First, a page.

Sean credits two professors with his success thus far and helping him work through this rough first semester of college: Communications Professor and academic adviser Emilie Zaslow, PhD, and Economics Professor Mark Weinstock. As his adviser, Professor Zaslow helped him through his difficult few months at Pace and assisted in his adjustment to university life.

Sean explained, “She was so incredibly helpful in my particular situation and getting me to not only adjust to being a college student, but my new life. She was always there for me when I wanted to ask a question or just wanted to talk.”

Sean has also found guidance from Professor Weinstock, who expressed his support and pride in Sean’s decision to come to Pace regardless of the hardships he faced. With Professor Weinstock’s encouragement, Sean worked more diligently and has maintained a stellar GPA.

After his sister’s death, Sean founded the KG Foundation to keep his sister’s name alive.  Every year he helps run and organize fundraisers that have been attended by 250 people. The KG foundation raised $10,000 in their last outing in March of 2011. Sean also aided in establishing the “Kristin Green: Apple of my Eye” program, which has given fifth graders in his school district on Long Island Mac computers.

Between all the roles Sean has filled, he has also been successful in balancing a part-time job at Urban Outfitters, 18 credits worth of classes, and his current internship with Paramount Pictures. Sean heard about this internship through E-recruiting with the University’s Career Services. Many students struggle to find internships in their chosen field, but with help from Career Services, Sean was on his way to a dream internship in no time. “I worked with [Career Services] on my resume and cover letter, which I really do think helped me get the job!” he says.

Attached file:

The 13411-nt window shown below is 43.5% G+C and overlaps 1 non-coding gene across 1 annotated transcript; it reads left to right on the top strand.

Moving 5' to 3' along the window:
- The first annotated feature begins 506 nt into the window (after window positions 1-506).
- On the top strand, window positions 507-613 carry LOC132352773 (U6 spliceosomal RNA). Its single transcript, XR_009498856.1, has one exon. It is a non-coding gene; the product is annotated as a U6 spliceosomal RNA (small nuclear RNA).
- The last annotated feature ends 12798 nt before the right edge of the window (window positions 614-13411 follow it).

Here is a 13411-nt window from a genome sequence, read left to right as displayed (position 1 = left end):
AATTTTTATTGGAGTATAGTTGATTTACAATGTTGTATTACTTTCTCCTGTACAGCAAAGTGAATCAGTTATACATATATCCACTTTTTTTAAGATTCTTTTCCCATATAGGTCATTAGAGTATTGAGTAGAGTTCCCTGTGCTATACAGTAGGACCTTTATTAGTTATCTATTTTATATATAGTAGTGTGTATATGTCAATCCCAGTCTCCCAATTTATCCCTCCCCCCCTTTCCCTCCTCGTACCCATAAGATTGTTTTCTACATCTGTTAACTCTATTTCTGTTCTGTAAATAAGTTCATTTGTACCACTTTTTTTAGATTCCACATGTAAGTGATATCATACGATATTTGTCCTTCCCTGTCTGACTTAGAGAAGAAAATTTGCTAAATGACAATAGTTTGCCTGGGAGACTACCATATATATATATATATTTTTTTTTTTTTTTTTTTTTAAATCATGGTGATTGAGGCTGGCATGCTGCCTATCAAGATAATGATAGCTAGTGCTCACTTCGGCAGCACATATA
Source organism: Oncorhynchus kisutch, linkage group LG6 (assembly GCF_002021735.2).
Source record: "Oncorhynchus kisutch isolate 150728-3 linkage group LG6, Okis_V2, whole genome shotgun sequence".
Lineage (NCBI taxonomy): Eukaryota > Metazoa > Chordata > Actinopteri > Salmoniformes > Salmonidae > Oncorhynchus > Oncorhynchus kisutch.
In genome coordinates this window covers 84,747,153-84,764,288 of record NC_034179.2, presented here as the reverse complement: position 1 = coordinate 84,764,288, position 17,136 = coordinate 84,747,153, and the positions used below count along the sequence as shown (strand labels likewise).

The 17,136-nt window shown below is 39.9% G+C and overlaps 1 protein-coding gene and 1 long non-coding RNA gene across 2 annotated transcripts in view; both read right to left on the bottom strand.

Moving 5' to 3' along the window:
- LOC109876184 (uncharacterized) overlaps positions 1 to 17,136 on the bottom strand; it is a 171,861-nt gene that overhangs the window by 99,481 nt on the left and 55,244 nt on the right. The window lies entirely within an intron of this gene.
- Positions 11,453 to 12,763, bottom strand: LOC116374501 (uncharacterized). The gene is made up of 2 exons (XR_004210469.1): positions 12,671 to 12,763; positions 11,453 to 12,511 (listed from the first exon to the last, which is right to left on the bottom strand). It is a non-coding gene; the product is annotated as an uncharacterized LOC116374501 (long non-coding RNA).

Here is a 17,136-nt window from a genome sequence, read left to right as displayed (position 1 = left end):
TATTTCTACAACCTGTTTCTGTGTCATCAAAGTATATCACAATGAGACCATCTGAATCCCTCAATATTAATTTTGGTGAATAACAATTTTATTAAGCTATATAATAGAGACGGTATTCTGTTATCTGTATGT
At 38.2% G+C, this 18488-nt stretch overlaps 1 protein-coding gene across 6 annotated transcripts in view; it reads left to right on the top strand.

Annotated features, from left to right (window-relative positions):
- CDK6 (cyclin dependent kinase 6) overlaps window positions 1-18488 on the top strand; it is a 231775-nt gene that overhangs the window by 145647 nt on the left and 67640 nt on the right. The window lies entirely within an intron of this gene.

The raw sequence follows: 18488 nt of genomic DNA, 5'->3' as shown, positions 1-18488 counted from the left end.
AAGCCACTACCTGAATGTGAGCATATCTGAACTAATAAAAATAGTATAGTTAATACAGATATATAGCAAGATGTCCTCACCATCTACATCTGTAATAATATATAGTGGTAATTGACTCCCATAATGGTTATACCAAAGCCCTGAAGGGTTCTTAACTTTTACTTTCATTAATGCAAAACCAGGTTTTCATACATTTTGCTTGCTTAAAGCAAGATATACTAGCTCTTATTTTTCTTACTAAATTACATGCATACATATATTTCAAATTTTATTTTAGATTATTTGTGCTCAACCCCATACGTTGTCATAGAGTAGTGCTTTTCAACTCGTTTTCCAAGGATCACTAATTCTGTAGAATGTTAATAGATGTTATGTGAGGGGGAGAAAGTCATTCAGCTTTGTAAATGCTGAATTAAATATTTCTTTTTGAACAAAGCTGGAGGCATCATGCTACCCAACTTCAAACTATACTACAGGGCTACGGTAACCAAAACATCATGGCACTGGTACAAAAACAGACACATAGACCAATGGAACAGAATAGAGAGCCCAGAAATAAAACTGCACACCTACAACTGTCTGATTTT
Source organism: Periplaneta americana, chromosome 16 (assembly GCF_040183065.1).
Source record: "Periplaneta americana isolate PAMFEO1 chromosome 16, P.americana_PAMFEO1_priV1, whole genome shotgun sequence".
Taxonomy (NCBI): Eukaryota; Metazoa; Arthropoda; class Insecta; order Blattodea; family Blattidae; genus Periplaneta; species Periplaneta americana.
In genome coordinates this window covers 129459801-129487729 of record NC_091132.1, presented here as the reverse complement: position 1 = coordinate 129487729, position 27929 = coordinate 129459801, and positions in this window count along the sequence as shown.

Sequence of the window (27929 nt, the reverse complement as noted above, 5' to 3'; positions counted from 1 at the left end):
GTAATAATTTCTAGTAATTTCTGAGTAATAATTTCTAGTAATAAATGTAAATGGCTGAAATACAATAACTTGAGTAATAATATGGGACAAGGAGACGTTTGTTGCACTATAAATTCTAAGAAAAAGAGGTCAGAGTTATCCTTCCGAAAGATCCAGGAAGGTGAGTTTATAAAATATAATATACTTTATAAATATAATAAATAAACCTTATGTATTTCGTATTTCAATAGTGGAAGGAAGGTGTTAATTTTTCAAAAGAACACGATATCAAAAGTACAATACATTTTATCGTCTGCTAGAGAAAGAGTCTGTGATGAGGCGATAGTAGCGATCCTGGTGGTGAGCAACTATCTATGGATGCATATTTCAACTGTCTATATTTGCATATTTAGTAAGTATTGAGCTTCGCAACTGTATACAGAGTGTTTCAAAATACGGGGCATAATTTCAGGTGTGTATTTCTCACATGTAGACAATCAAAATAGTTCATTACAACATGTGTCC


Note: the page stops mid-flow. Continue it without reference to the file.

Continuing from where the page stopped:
At Paramount, Sean interns with the Field Marketing and Publicity Department. With each Paramount film that is released, he and his fellow interns complete “college directives” to promote the films. He has been assigned to promote the films in young adult markets and organizes events throughout the semester. He performs tasks like creating a “campus snow day” for the film Rise of the Guardians, and has a “Jobs in Aviation” event to promote the film Flight. Though he is not 100 percent sure of what he wants to pursue after college, Sean knows these opportunities have helped guide and prepare him for success after graduation.

“These experiences have greatly influenced my future career plans because I learned that I do not want to be just ‘a number’ in a corporation but I want to matter in the output of the company that I work for,” Sean says.

This spring, Sean will be taking advantage of another exciting opportunity–spending a semester abroad studying at Macquarie University in Sydney, Australia. Whether on the Eastern Seaboard or amid the Indian Pacific, Sean undoubtedly will continue to be a Pace success story well into his future.

Written by Pace student Sarah Aires ’14

Interested in sharing your Pace Success Story? E-mail pulse@pace.edu and let us know what you’ve been up to at Pace!

A Success Story at Sea

Pace student Breanna Romaine-Giuliano ’13 has embarked on many adventures since arriving at Pace three years ago. This summer, it was a voyage around Latin America that changed her life.

Pace student Breanna Romaine-Giuliano ’13 has embarked on many adventures since arriving at Pace three years ago. This summer, it was a voyage around Latin America that changed her life.

A Pforzheimer Honors College and Dyson Political Science major with minors in Criminal Justice, Peace and Justice Studies, and Sociology/Anthropology, and member of Pace’s award-winning Model United Nations team, Breanna is no stranger to engaging in global issues and policy. But for the aspiring international human rights lawyer, it was her short-term Semester at Sea voyage which took her around Latin America in 25 days that not only changed her life, but, she hopes, will help her change the lives of others.